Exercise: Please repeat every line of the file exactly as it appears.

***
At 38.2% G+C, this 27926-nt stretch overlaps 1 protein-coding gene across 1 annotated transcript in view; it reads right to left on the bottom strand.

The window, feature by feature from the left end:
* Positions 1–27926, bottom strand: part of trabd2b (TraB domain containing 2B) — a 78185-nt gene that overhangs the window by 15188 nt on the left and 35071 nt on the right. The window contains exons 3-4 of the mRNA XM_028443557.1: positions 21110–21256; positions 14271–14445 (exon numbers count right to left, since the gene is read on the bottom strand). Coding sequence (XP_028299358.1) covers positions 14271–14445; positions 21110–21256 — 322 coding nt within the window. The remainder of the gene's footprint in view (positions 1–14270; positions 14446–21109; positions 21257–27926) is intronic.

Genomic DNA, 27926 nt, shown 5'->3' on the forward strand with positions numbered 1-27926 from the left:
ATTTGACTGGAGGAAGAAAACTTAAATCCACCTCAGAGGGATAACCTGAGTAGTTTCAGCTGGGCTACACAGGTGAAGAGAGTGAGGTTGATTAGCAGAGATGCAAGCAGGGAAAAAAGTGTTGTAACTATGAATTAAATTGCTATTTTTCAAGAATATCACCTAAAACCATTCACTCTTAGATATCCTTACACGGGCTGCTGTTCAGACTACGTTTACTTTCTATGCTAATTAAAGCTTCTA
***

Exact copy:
At 38.2% G+C, this 27926-nt stretch overlaps 1 protein-coding gene across 1 annotated transcript in view; it reads right to left on the bottom strand.

The window, feature by feature from the left end:
* Positions 1–27926, bottom strand: part of trabd2b (TraB domain containing 2B) — a 78185-nt gene that overhangs the window by 15188 nt on the left and 35071 nt on the right. The window contains exons 3-4 of the mRNA XM_028443557.1: positions 21110–21256; positions 14271–14445 (exon numbers count right to left, since the gene is read on the bottom strand). Coding sequence (XP_028299358.1) covers positions 14271–14445; positions 21110–21256 — 322 coding nt within the window. The remainder of the gene's footprint in view (positions 1–14270; positions 14446–21109; positions 21257–27926) is intronic.

Genomic DNA, 27926 nt, shown 5'->3' on the forward strand with positions numbered 1-27926 from the left:
ATTTGACTGGAGGAAGAAAACTTAAATCCACCTCAGAGGGATAACCTGAGTAGTTTCAGCTGGGCTACACAGGTGAAGAGAGTGAGGTTGATTAGCAGAGATGCAAGCAGGGAAAAAAGTGTTGTAACTATGAATTAAATTGCTATTTTTCAAGAATATCACCTAAAACCATTCACTCTTAGATATCCTTACACGGGCTGCTGTTCAGACTACGTTTACTTTCTATGCTAATTAAAGCTTCTA